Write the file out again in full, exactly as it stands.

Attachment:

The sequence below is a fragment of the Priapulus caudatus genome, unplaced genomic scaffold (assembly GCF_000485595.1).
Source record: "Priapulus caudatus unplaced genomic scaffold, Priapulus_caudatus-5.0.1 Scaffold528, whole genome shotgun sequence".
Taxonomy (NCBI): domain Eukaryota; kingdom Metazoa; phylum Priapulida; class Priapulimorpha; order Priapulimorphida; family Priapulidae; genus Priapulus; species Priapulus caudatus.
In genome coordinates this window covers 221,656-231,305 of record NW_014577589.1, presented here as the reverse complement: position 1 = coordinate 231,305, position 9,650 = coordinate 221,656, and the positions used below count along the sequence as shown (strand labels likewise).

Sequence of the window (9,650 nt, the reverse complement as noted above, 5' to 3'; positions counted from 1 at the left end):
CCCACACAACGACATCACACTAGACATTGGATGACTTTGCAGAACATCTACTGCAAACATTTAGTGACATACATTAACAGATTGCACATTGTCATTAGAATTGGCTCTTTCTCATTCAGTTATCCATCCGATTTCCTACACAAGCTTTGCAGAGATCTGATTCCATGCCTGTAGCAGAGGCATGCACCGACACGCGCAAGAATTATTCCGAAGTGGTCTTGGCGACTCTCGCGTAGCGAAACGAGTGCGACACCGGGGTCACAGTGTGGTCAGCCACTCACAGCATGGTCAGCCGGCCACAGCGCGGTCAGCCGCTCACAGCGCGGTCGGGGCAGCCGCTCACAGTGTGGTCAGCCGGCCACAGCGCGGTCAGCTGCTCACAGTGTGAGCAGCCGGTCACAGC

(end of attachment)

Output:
The sequence below is a fragment of the Priapulus caudatus genome, unplaced genomic scaffold (assembly GCF_000485595.1).
Source record: "Priapulus caudatus unplaced genomic scaffold, Priapulus_caudatus-5.0.1 Scaffold528, whole genome shotgun sequence".
Taxonomy (NCBI): domain Eukaryota; kingdom Metazoa; phylum Priapulida; class Priapulimorpha; order Priapulimorphida; family Priapulidae; genus Priapulus; species Priapulus caudatus.
In genome coordinates this window covers 221,656-231,305 of record NW_014577589.1, presented here as the reverse complement: position 1 = coordinate 231,305, position 9,650 = coordinate 221,656, and the positions used below count along the sequence as shown (strand labels likewise).

Sequence of the window (9,650 nt, the reverse complement as noted above, 5' to 3'; positions counted from 1 at the left end):
CCCACACAACGACATCACACTAGACATTGGATGACTTTGCAGAACATCTACTGCAAACATTTAGTGACATACATTAACAGATTGCACATTGTCATTAGAATTGGCTCTTTCTCATTCAGTTATCCATCCGATTTCCTACACAAGCTTTGCAGAGATCTGATTCCATGCCTGTAGCAGAGGCATGCACCGACACGCGCAAGAATTATTCCGAAGTGGTCTTGGCGACTCTCGCGTAGCGAAACGAGTGCGACACCGGGGTCACAGTGTGGTCAGCCACTCACAGCATGGTCAGCCGGCCACAGCGCGGTCAGCCGCTCACAGCGCGGTCGGGGCAGCCGCTCACAGTGTGGTCAGCCGGCCACAGCGCGGTCAGCTGCTCACAGTGTGAGCAGCCGGTCACAGC